perennials

BHG Guest Blogger

Tried-and-True Plants for the Midwest

The following is a guest blog post from Kathleen Hennessy.

When I walk through my yard, there are certain plants that just stand out every year. Season after season they put a smile on my face, delivering beautiful color with minimal care. These easy to grow and easy to love plants are what define tried and true for me.

First Editions® Tiger Eyes Sumac


When people force me to choose just one favorite shrub, I always say Tiger Eyes Sumac. The leaves of this unique plant are simply stunning. In the spring, they start out a bright chartreuse green then change to a glowing yellow. As beautiful as Tiger Eyes is in the summer, its amazing fall color really grabs your attention. The leaves become a wonderful combination of yellow, orange and scarlet. Throughout the entire growing season this plant literally glows in the garden.

Tiger Eyes grows to about six feet in height and width. Planted in groups it makes an excellent back boarder. Planted alone, it’s a great feature plant in a large container or in the garden. The beautiful colors won’t fade in bright light and this sumac is slower to sucker. It is recommended for Zones 4-8.

Coneflowers


If you’re looking for bulletproof blooms, you want to go native. Coneflowers, or Echinacea, are native to Midwest prairies and can tolerate our cold winters and scorching summers.

The flowers of this tough perennial come in a variety of colors, brightening the garden from summer through fall. Best of all, they attract birds and butterflies.

In the past few years, several new varieties have hit the market. But, if we’re talking tried-and-true, I stick with the old standbys. ‘Magnus,’ ‘Prairie Splendor,’ and ‘White Swan’ have performed year after year in my garden.

Newer varieties like ‘PowWow Wild Berry’ and ‘Hot Papaya’ deliver amazing color and great bloom power. PowWow’s compact shape and Hot Papaya’s double blooms make them garden standouts.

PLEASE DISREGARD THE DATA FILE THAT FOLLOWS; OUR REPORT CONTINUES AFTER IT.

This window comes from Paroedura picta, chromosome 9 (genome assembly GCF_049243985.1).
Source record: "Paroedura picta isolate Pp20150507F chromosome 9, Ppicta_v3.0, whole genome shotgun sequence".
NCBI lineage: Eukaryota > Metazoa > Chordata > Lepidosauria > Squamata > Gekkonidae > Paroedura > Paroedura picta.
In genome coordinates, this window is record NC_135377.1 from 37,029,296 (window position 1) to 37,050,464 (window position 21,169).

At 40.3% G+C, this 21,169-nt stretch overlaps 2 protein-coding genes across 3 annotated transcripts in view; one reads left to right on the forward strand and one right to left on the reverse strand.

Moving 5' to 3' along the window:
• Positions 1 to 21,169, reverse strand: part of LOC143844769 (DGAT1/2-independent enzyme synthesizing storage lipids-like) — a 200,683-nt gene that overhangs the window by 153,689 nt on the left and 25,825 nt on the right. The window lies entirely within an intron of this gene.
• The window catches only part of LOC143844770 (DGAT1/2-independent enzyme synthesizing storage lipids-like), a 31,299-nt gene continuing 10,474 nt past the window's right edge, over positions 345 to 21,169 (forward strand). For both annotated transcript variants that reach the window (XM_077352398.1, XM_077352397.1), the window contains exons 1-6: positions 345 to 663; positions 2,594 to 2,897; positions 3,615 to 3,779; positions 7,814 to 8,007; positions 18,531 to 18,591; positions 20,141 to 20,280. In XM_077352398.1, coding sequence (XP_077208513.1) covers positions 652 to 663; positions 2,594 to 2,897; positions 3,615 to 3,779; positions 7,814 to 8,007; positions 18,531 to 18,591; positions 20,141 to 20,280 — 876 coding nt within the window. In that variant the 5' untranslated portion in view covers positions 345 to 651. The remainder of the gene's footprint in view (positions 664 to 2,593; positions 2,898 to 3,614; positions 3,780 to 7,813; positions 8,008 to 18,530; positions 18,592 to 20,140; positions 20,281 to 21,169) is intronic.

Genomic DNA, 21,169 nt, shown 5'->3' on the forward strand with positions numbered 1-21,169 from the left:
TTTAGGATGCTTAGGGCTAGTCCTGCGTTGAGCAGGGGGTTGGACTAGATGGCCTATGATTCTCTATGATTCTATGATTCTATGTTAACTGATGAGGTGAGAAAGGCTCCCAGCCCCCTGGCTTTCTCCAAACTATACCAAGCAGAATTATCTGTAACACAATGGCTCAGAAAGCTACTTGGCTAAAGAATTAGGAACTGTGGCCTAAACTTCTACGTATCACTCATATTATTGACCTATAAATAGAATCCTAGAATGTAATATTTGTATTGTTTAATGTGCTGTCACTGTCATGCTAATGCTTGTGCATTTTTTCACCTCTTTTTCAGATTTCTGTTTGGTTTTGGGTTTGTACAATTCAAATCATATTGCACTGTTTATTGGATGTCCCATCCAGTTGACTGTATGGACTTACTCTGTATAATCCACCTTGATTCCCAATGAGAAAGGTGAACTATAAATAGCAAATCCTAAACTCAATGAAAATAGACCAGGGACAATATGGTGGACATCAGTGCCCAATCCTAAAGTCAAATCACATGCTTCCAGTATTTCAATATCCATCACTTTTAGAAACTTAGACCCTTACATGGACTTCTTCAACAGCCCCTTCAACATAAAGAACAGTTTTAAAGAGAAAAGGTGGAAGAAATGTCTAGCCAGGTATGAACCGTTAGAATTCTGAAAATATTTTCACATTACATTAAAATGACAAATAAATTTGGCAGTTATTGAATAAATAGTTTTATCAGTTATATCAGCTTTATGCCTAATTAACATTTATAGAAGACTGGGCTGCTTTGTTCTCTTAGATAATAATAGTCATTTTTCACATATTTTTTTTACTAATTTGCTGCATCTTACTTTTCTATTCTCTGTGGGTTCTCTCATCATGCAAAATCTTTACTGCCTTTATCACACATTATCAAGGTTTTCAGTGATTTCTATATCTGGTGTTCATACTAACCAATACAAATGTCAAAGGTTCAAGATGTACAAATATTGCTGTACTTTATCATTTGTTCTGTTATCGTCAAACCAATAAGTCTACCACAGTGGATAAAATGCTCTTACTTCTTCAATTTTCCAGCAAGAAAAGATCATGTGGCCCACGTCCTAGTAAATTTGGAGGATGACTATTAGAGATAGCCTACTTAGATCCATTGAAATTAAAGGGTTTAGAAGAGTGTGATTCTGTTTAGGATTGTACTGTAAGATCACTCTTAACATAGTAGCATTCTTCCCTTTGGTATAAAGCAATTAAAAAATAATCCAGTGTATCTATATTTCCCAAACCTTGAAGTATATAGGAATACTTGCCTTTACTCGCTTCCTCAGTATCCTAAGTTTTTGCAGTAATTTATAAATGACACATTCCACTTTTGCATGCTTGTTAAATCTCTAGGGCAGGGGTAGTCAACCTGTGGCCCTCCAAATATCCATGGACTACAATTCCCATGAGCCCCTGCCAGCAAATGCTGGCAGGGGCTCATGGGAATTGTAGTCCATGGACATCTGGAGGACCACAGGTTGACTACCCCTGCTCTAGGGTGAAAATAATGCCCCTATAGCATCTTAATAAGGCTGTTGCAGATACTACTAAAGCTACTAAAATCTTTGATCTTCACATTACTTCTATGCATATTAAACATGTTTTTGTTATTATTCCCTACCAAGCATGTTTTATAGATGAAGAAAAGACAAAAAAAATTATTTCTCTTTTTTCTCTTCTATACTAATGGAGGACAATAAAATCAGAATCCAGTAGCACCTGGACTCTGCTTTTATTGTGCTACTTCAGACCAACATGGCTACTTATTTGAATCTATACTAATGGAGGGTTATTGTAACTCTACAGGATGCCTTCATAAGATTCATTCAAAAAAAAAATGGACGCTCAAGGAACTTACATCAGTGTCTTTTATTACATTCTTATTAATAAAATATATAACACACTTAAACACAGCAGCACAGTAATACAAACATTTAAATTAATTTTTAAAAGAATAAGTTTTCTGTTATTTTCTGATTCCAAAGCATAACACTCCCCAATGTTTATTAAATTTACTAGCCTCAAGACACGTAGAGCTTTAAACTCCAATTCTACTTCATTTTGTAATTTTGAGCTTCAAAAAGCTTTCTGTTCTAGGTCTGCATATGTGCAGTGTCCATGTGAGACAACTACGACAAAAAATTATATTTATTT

See top coneflower varieties from the Better Homes and Gardens’ Test Garden.  

 

Hydrangea Paniculata


Here in the Midwest, your Hydrangea success really depends on picking the right varieties. If you’re looking for a variety that is tried and true, you’re looking for a Hydrangea paniculata.

Paniculata varieties are hardy, easy to grow and produce spectacular cone shaped blooms that are beautiful outside in the garden or inside in a vase.

One of my favorites is First Editions® Vanilla Strawberry. The enormous, bright white blooms turn a soft pink, then become a beautiful strawberry-red as the nights get cooler. The blooms hold their color longer than many other varieties.

Vanilla Strawberry prefers full sun and grows to about six or seven feet. It is recommended for Zones 4-8. Learn more about growing Vanilla Strawberry hydrangea here.

If you’re looking for a smaller Hydrangea paniculata, try Little Lime. This shrub grows only to about three to five feet, making it perfect for a smaller garden space or even a container. The blooms start out a lime green, then turn creamy white. As the flowers age, they take on a slightly pinkish color. Recommended for full sun or partial shade, Little Lime is hardy to Zone 3.
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Kathleen Hennessy has been writing on gardening and DIY topics for more than 15 years. You can read more about her Zone 3 and Zone 4 gardening challenges in her blog at 29minutegardener.com, or follow her on Twitter @29mingardener.

 

 

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Shawna Coronado

Perennial Foliage and Glass Adds Interest In The Garden

Lady Fern and Halcyon Hosta

When I was young I loved visiting my grandmother’s shady perennial beds in central Indiana. They were filled with every leafy shape the mind could imagine, yet rarely a flower could be found. My grandmother taught me that there are other beautiful options that can bring just as much joy to your gardening heart. Both foliage and decorative glass offer colorful alternatives to the traditional blooming beds and I use them as much as I can in my own garden.

Foliage